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Meeting in the Desert

Coen van Wyk

Posted on May 5, 2018 11:06

1 user

Fear keeps people apart. Yet, in the deserts of life we are all nomads, and sometimes we meet friendly people everywhere. Our humanity is what makes it possible to survive a savage environment.

Our time was running out. We had to cross the equator before the rains, and we were still in Mauritania. But we could not miss the fabled Chinguetti. How to get there? Easy: Turn left 127 kilometers south of Nouadibou and head across the trackless desert until you strike the railway line from Zouerat. Don’t cross it, there are landmines.

We turned left: three vehicles, six adventurers. Trackless it was not, and that was the problem. Numerous tracks crossed in every direction. We followed the majority; at least there would not be landmines. Nomad tents appeared from time to time. The thermometer indicated 58°C (136°F), the acrid air stung our nostrils.

Turn left follow the tracks

A loud bang, and the Cruiser lurched. One of the air springs, installed in a hurry, had broken a bolt. The jack slid in the loose sand, and the spring unit had to be dismounted, the broken bolt extracted, new ones installed. Then we went onward into the actinic wasteland.

Trouble in the high Sahara

Our target of 500 kilometers was wildly optimistic. The railway line emerged from the shimmering horizon, and the iron ore train to Nouadibou passed in the distance, a distorted monster from nightmares.
 
We were warned to keep clear of the nomads, but that police kept the border safe. The only police we saw came chasing after us, machine guns at the ready, but lost interest when we stopped and proffered passports.

The westering sun impressed on us that we were not going to make our target. Driving at night is never advised, and in the desert it is foolish. We turned south to get some way off the track. We were warned: Find a safe place to hole up. If they cannot see your lights, bandits won’t come to bother you.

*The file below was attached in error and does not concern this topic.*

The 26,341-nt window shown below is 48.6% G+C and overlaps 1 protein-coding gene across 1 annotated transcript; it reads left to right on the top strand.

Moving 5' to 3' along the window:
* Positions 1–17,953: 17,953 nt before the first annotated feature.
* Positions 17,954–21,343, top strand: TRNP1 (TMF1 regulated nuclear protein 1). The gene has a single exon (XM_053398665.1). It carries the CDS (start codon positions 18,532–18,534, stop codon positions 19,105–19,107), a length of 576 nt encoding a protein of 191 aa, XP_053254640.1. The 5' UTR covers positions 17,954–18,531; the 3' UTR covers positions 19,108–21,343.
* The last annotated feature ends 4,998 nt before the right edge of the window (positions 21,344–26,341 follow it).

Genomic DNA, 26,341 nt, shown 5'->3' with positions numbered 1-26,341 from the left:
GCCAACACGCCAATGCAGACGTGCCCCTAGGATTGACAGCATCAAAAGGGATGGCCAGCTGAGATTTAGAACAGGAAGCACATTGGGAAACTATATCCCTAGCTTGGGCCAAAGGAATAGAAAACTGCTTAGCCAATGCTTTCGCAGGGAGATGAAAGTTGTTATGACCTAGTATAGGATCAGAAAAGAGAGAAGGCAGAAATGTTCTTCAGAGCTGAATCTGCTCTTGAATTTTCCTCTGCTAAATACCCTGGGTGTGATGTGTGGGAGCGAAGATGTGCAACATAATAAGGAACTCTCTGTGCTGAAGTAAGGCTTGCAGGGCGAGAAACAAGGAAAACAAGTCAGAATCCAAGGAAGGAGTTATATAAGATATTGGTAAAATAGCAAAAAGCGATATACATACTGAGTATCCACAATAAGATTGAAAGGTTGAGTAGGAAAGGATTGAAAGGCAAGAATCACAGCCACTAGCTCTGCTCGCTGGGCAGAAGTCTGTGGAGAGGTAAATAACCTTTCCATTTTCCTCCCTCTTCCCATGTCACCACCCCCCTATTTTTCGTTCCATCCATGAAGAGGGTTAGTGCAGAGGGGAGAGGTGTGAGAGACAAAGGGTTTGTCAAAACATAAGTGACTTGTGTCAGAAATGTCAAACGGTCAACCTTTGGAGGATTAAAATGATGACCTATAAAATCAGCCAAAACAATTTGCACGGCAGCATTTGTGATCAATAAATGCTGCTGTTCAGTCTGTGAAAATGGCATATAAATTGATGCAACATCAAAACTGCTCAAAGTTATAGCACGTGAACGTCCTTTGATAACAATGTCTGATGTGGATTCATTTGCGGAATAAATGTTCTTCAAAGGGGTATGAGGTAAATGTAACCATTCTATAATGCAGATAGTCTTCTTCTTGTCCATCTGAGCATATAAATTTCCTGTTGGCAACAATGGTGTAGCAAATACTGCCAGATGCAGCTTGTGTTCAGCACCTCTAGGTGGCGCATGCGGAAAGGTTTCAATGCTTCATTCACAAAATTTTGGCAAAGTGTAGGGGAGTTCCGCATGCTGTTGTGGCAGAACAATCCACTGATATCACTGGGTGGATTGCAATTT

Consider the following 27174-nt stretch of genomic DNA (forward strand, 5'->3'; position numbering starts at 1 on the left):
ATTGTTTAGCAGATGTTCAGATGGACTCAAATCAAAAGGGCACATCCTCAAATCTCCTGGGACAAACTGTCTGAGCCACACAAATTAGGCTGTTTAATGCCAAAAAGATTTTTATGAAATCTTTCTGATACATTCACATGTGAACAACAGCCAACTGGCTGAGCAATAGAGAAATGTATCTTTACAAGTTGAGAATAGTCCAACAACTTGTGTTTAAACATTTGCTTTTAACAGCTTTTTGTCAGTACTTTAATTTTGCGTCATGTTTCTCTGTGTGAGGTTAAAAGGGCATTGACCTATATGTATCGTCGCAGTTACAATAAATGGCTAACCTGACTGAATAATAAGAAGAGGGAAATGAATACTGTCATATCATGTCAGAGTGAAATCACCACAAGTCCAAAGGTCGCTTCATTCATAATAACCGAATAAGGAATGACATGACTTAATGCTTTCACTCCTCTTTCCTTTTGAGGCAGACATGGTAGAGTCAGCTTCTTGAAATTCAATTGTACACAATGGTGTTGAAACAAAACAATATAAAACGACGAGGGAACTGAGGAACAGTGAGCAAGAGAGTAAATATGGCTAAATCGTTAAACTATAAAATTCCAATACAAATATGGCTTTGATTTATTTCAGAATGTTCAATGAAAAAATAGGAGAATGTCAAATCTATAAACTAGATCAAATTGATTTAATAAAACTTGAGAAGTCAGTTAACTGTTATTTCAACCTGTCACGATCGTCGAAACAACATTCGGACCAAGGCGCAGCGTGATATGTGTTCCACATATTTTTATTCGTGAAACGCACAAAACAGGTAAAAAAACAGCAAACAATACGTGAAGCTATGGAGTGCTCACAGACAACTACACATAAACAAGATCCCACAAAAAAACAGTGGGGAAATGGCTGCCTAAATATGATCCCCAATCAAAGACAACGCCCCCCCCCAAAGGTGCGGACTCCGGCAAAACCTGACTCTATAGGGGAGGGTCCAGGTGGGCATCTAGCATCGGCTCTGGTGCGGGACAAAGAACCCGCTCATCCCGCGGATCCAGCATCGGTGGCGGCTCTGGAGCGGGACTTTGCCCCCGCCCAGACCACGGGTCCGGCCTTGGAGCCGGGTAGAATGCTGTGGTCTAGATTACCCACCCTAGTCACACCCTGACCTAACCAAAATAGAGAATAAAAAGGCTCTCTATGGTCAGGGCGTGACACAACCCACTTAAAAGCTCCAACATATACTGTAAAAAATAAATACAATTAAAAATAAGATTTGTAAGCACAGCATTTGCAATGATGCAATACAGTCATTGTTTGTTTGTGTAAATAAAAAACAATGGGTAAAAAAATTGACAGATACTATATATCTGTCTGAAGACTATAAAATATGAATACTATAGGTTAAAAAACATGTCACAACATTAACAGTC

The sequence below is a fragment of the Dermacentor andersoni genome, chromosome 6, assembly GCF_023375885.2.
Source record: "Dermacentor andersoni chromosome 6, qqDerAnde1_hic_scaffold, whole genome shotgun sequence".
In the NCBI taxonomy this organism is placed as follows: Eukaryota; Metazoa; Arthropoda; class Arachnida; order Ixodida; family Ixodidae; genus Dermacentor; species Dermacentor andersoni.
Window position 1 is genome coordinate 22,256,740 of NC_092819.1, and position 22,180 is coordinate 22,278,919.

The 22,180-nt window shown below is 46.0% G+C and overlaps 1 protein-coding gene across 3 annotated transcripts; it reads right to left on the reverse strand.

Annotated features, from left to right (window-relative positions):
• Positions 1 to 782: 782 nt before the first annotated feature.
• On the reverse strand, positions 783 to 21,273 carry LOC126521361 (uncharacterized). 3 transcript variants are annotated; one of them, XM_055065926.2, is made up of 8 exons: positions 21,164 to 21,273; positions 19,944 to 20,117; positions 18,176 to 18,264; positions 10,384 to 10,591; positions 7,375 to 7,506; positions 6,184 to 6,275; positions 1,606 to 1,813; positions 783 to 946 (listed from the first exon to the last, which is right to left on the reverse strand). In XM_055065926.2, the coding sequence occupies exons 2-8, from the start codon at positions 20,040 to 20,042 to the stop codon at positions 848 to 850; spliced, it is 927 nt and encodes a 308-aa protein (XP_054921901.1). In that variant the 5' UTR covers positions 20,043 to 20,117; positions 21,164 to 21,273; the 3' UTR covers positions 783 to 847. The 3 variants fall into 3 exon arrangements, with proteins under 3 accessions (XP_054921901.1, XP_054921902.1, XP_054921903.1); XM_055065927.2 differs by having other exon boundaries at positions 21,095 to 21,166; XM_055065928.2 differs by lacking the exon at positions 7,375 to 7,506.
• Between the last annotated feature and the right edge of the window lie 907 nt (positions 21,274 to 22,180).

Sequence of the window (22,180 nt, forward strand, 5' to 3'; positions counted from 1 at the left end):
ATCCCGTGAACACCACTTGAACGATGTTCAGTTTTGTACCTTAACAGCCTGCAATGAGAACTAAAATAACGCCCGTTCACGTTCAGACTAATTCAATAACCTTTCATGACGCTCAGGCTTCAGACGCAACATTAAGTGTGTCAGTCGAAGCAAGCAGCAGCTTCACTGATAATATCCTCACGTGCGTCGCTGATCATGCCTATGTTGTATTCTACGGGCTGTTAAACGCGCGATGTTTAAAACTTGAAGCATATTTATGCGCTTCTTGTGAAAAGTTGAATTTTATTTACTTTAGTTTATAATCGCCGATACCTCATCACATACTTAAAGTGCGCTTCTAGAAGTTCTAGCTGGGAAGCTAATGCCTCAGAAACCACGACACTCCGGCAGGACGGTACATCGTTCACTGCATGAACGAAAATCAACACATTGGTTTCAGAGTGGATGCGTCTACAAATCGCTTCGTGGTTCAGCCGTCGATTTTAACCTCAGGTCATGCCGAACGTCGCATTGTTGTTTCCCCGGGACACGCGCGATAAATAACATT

Ten kilometers south we circled the cars in a small hollow. We were exhausted. The glaring sun was a little tempered now, but the air still sapped your strength. Food was almost ready when Hans, perched on his Land Rover, binoculars in hand, called, “Someone’s coming.”

Miles from anywhere, but not alone.  

What to expect? Strange people, unknown lands. But he was not threatening at all: A smallish sunburnt man, dressed in a dust-stained while shirt and black, embroidered camel herder’s trousers. No turban despite the harsh sun.

He extended a hand: “Peace be upon you. Mohammed.” We responded. He looked at the vehicles and nodded. “You traveled far. Come over to my tent, I have meat.”
 
We declined politely, our dinner was almost ready. We shared a glass of fruit juice, then he shook hands, and left with the greeting: “Go with God.”
 
I often wondered if we should not have taken up the invitation to dinner. Despite our differences, our being worlds apart, we were all nomads, meeting in the middle of the Sahara. And all we had against that blinding, crouching monster of a desert was our common humanity.

Coen van Wyk

Posted on May 5, 2018 11:06

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Source: HuffPost

This is Part 2 of a 3-part story. If you missed it, you can read Part 1 here . *************************** We headed...

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